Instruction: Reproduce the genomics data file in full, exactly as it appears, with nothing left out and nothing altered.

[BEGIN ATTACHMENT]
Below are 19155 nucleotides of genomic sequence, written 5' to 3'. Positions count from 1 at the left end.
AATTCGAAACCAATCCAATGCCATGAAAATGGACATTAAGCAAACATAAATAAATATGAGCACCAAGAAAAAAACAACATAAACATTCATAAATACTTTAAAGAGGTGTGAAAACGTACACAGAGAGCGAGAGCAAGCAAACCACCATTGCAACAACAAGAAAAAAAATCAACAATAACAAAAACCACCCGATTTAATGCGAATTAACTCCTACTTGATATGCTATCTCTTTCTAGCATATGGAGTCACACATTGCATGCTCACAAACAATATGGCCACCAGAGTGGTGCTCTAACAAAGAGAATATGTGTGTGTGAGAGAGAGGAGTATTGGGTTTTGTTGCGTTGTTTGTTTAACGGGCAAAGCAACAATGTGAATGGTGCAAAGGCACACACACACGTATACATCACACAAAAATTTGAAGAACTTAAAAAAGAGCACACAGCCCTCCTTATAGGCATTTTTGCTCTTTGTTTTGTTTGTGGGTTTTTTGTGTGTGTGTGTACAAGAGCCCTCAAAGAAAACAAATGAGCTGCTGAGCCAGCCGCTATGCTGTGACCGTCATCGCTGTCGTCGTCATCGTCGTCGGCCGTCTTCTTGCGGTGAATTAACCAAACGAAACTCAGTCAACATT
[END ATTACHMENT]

Below are 19155 nucleotides of genomic sequence, written 5' to 3'. Positions count from 1 at the left end.
AATTCGAAACCAATCCAATGCCATGAAAATGGACATTAAGCAAACATAAATAAATATGAGCACCAAGAAAAAAACAACATAAACATTCATAAATACTTTAAAGAGGTGTGAAAACGTACACAGAGAGCGAGAGCAAGCAAACCACCATTGCAACAACAAGAAAAAAAATCAACAATAACAAAAACCACCCGATTTAATGCGAATTAACTCCTACTTGATATGCTATCTCTTTCTAGCATATGGAGTCACACATTGCATGCTCACAAACAATATGGCCACCAGAGTGGTGCTCTAACAAAGAGAATATGTGTGTGTGAGAGAGAGGAGTATTGGGTTTTGTTGCGTTGTTTGTTTAACGGGCAAAGCAACAATGTGAATGGTGCAAAGGCACACACACACGTATACATCACACAAAAATTTGAAGAACTTAAAAAAGAGCACACAGCCCTCCTTATAGGCATTTTTGCTCTTTGTTTTGTTTGTGGGTTTTTTGTGTGTGTGTGTACAAGAGCCCTCAAAGAAAACAAATGAGCTGCTGAGCCAGCCGCTATGCTGTGACCGTCATCGCTGTCGTCGTCATCGTCGTCGGCCGTCTTCTTGCGGTGAATTAACCAAACGAAACTCAGTCAACATT